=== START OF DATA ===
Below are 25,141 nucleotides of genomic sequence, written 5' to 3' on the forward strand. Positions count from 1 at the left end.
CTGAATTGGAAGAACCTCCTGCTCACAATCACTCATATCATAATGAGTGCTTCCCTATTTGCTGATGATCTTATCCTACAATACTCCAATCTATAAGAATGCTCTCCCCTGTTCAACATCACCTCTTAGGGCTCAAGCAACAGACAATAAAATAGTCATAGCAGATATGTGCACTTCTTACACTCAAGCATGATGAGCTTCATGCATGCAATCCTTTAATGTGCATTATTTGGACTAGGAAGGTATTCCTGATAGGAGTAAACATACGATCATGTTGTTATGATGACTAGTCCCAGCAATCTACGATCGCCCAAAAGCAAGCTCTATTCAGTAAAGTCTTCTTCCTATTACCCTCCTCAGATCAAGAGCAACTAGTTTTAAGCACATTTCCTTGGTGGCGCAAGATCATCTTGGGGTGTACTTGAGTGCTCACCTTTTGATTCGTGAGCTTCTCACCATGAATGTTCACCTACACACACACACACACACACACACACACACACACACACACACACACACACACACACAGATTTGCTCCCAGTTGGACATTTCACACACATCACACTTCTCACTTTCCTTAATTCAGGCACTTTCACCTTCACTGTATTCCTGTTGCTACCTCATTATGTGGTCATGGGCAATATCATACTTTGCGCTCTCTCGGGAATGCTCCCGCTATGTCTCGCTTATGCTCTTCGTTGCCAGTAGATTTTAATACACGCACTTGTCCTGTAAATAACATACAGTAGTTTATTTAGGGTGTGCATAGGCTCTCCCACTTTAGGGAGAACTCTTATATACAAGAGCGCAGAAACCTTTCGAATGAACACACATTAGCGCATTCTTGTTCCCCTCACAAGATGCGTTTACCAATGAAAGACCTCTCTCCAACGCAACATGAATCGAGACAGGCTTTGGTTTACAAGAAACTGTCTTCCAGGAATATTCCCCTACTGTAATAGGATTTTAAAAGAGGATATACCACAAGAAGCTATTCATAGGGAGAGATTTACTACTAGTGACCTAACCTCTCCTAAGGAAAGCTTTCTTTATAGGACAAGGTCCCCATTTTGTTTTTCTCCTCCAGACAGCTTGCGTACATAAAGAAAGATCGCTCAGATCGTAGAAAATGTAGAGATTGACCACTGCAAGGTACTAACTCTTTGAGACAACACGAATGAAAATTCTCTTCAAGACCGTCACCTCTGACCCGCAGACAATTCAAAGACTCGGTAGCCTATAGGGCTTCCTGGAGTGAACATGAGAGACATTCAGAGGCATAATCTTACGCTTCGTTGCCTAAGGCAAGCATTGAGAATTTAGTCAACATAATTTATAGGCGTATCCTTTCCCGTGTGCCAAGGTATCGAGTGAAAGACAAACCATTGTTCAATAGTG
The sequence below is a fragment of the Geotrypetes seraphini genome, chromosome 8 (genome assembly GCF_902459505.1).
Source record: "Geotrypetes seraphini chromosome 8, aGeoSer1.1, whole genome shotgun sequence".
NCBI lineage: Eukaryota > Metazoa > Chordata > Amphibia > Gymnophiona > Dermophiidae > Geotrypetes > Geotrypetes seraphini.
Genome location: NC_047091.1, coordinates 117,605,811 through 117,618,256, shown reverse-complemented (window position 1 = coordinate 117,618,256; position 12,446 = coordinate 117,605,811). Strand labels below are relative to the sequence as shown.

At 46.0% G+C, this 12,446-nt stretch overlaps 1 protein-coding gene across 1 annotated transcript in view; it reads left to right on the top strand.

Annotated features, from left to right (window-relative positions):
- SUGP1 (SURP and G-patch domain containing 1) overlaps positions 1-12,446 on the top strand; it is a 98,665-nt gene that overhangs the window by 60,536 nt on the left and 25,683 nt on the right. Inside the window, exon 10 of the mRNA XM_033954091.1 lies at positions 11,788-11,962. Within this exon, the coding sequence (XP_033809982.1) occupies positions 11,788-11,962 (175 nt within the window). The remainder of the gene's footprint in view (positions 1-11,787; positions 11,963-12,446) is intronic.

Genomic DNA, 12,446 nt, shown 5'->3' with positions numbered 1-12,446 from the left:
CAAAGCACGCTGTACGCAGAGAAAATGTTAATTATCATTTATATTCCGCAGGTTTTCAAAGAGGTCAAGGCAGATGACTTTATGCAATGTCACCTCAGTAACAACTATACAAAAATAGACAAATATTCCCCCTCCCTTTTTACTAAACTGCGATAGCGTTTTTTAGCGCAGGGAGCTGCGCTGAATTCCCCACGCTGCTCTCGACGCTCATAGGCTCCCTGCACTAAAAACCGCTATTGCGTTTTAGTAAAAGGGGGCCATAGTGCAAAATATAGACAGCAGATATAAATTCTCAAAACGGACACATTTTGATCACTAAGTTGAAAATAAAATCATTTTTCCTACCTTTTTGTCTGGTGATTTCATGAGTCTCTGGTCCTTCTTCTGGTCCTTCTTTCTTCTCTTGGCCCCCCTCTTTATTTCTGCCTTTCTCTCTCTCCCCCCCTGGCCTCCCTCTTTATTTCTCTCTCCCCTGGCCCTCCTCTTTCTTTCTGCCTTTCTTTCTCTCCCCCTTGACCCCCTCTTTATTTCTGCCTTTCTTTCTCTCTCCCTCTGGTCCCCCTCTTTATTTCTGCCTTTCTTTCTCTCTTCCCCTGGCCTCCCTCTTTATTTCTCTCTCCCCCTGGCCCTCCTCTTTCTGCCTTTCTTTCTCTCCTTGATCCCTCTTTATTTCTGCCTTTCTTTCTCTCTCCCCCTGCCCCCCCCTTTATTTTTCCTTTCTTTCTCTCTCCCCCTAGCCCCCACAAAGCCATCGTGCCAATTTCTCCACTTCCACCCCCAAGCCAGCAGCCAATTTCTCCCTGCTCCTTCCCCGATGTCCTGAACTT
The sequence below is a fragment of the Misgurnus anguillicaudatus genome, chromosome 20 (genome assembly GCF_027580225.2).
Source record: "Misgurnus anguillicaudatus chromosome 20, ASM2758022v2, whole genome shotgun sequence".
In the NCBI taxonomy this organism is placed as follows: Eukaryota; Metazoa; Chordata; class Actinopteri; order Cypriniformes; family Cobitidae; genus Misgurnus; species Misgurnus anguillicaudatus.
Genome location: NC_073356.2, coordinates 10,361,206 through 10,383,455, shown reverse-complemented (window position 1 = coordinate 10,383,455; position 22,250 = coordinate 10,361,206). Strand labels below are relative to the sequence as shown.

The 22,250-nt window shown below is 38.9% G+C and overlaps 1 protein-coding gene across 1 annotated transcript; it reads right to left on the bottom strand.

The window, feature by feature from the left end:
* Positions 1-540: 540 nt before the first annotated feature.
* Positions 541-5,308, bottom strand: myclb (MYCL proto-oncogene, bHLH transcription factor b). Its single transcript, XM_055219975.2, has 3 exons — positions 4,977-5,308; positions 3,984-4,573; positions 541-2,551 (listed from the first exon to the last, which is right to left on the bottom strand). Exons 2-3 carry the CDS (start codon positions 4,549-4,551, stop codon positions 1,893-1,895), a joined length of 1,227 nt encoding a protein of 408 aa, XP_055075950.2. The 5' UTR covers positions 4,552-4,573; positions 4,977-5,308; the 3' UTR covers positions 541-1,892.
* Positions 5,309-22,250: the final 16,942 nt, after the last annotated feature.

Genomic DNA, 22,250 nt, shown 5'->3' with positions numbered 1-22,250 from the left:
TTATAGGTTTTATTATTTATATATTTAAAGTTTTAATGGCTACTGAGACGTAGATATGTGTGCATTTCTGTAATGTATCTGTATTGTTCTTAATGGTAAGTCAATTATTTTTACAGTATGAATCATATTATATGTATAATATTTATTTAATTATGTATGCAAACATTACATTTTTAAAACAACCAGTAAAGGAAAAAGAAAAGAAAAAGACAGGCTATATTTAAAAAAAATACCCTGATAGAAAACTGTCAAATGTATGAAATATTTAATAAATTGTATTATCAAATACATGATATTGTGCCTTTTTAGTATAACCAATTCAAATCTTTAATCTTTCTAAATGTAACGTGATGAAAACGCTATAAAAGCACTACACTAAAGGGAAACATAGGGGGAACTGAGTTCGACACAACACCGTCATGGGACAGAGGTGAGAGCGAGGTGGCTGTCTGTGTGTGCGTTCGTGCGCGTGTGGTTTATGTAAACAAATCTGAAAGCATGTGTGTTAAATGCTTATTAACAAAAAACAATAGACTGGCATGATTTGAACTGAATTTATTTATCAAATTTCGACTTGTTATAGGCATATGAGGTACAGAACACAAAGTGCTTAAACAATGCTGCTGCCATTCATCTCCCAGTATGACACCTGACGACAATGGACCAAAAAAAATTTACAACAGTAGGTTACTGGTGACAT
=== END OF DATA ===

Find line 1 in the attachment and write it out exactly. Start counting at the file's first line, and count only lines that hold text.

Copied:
Below are 25,141 nucleotides of genomic sequence, written 5' to 3' on the forward strand. Positions count from 1 at the left end.